Mongol invasion of India, 1306


In 1306, the Chagatai Khanate ruler Duwa sent an expedition to India, to avenge the Mongol defeat in 1305 . The invading army included three contingents led by Kopek, Iqbalmand, and Tai-Bu. To the check the invaders' advance, the Delhi Sultanate ruler Alauddin Khilji dispatched an army led by Malik Kafur , and supported by other generals such as Malik Tughluq . The Delhi army achieved a decisive victory, killing several thousands of the invaders. The Mongol captives were brought to Delhi, where they were either killed or sold into slavery. After this defeat, the Mongols did not invade the Delhi Sultanate during Alauddin's reign. The victory greatly emboldened Alauddin's general Tughluq, who launched several punitive raids in the Mongol territories of present-day Afghanistan . Mongol invasion Duwa , the ruler of the Mongol Chagatai Khanate in Central Asia, had dispatched several expeditions India. Alauddin Khilji , the ruler of Delhi Sultanate of India, had taken several measures against the Mongol invasions.

Alam Shah


Alam Shah ( r.  1445  –  1451 ) was the fourth and last ruler of the Sayyid dynasty which ruled the Delhi Sultanate . Born Ala al-Din, he succeeded his father, Muhammad Shah to the throne and took on the regnal name of Alam Shah ("world king"). According to a 16th-century wit, by this time the Delhi Sultanate only extended from Delhi to the nearby suburb of Palam . Alam Shah was an incapable ruler who abandoned his charge in 1448 and retired to Budaun . Three years later, Bahlul Lodi , who had made two prior attempts at capturing Delhi, took control of the capital to mark the beginning of the Lodi dynasty . Notes Jackson 2003 , p. 322. EB . References Jackson, Peter (2003). The Delhi Sultanate : a political and military history (1st ed.). Cambridge: Cambridge University Press. ISBN   9780521543293 . "Sayyid dynasty" . Encyclopedia Britannica. Alam Shah ( r.  1445  –  1451 ) was the fourth and last ruler of the Sayyid dynasty which ruled the Delhi Sultanate . Born Ala al-Din, he succeeded his father, Muhammad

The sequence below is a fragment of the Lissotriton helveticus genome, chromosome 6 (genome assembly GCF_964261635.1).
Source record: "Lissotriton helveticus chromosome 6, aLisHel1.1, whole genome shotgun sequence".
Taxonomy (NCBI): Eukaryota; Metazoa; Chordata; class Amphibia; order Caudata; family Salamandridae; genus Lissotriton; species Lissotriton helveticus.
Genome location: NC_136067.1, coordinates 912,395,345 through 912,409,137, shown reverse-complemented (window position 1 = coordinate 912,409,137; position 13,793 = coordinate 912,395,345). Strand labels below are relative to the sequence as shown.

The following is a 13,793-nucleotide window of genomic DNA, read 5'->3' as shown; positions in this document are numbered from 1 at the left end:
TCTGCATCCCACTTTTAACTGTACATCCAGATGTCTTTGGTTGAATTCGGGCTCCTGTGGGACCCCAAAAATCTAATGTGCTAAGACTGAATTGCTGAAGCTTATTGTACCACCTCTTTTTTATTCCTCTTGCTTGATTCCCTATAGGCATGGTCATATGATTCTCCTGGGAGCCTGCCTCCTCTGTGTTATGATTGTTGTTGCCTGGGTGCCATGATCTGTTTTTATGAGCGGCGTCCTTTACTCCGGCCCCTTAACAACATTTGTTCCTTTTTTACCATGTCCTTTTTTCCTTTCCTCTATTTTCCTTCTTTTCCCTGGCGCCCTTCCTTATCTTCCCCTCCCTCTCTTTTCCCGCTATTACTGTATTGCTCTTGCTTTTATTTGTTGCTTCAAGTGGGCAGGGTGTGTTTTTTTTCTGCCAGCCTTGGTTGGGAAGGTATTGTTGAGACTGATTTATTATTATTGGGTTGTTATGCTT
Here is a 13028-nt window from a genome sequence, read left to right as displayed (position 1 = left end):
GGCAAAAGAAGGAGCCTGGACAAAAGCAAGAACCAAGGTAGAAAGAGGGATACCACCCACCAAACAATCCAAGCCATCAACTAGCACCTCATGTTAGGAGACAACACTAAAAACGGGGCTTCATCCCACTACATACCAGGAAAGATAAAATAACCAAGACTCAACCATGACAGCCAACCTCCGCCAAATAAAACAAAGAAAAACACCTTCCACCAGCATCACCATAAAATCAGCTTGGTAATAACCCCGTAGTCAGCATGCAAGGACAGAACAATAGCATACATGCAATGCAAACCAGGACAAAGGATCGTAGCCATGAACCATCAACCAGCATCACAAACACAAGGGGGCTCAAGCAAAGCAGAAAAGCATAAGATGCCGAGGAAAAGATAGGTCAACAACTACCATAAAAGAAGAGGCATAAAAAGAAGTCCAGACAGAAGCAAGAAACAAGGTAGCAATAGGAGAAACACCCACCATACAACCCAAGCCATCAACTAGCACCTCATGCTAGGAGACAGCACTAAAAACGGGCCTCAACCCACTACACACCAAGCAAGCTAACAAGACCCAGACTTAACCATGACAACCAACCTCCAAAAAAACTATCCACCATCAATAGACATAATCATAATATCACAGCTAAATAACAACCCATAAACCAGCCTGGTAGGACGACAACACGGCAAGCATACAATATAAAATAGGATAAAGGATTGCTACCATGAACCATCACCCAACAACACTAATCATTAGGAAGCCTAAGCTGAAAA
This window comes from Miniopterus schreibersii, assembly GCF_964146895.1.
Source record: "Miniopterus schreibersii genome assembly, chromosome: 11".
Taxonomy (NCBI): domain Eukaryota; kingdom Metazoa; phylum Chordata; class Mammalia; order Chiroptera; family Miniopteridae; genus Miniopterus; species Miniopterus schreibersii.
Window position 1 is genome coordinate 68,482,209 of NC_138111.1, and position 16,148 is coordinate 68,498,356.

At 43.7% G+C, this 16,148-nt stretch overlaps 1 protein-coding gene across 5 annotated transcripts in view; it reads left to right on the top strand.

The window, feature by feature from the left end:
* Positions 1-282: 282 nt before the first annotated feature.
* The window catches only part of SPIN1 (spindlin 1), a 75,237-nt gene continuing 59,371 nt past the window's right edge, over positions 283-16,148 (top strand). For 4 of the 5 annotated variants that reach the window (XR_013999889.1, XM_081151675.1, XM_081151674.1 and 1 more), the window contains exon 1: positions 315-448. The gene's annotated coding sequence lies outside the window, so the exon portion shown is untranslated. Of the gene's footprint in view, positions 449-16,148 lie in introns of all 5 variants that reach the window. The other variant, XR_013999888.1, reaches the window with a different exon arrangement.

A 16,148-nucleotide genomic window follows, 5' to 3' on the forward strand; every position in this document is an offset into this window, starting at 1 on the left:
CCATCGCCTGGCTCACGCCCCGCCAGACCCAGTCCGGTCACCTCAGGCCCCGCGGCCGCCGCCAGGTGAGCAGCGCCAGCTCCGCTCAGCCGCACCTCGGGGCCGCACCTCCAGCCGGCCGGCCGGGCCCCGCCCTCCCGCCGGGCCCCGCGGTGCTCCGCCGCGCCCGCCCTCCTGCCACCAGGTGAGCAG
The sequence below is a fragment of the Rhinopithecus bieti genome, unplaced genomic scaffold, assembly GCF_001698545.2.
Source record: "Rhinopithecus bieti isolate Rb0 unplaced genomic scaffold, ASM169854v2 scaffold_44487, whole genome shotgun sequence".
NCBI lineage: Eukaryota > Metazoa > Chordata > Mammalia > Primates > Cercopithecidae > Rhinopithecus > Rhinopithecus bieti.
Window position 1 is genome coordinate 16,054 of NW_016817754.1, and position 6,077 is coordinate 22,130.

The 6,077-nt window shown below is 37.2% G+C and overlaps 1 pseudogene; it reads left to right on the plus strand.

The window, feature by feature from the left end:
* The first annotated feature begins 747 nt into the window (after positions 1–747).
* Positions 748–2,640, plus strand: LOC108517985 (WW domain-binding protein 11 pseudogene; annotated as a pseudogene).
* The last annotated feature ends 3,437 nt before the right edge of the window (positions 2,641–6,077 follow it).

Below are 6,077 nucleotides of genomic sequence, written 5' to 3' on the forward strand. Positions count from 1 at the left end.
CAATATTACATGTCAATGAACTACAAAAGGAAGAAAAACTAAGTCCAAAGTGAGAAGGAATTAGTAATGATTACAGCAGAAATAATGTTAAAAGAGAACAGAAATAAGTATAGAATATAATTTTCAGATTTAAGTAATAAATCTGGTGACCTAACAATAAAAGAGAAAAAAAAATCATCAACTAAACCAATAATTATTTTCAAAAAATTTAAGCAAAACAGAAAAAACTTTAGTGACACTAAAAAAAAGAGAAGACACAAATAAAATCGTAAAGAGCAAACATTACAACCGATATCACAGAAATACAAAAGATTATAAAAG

Alauddin Khilji's conquest of Multan


Delhi Multan In November 1296, the Delhi Sultanate ruler Alauddin Khilji sent an expedition to conquer Multan . His objective was to eliminate the surviving family members of his predecessor Jalaluddin Khilji , whom he had assassinated to usurp the throne of Delhi. Multan was governed by Jalaluddin's eldest son Arkali Khan. Alauddin's generals Ulugh Khan and Zafar Khan besieged Multan for around two months. They managed to gain control of the city after Arkali Khan's officers defected to their side. The surviving family members of Jalaluddin were imprisoned, and later, several of them were either blinded or killed. Background Alauddin had become the ruler of the Delhi Sultanate after assassinating his father-in-law Jalaluddin . Multan , which was located in the Punjab region to the north-west of Delhi, was under the control of Jalaluddin's eldest son Arkali Khan. Jalaluddin's widow (the former queen or Malka-i-Jahan) and his younger son Ruknuddin Ibrahim and taken shelter in Multan after fleeing Delhi. After

Mongol invasion of India, 1297-98


In the winter of 1297, Kadar, a noyan of the Mongol Chagatai Khanate invaded the Delhi Sultanate ruled by Alauddin Khilji . The Mongols ravaged the Punjab region , advancing as far as Kasur . Alauddin sent an army led by his brother Ulugh Khan (and probably Zafar Khan ) to check their advance. This army defeated the invaders on 6 February 1298, killing around 20,000 of them, and forcing the Mongols to retreat. Mongol raids The Mongol Chagatai Khanate had invaded the Delhi Sultanate a number of times, including in 1241, 1245, 1257, and 1285. Alauddin's predecessor Jalaluddin also faced a Mongol invasion, and was forced to negotiate a humiliating truce. During Alauddin's reign, the Mongols invaded India again: compared to the previous invasions, these were large-scale invasions. The first of these invasions was ordered by the Mongol ruler Duwa , who sent his noyan Kadar (or Keder) to India with a 100,000-strong force. In the winter of 1297-98, Kadar invaded and ravaged the Punjab region of the Delhi Sultanate ,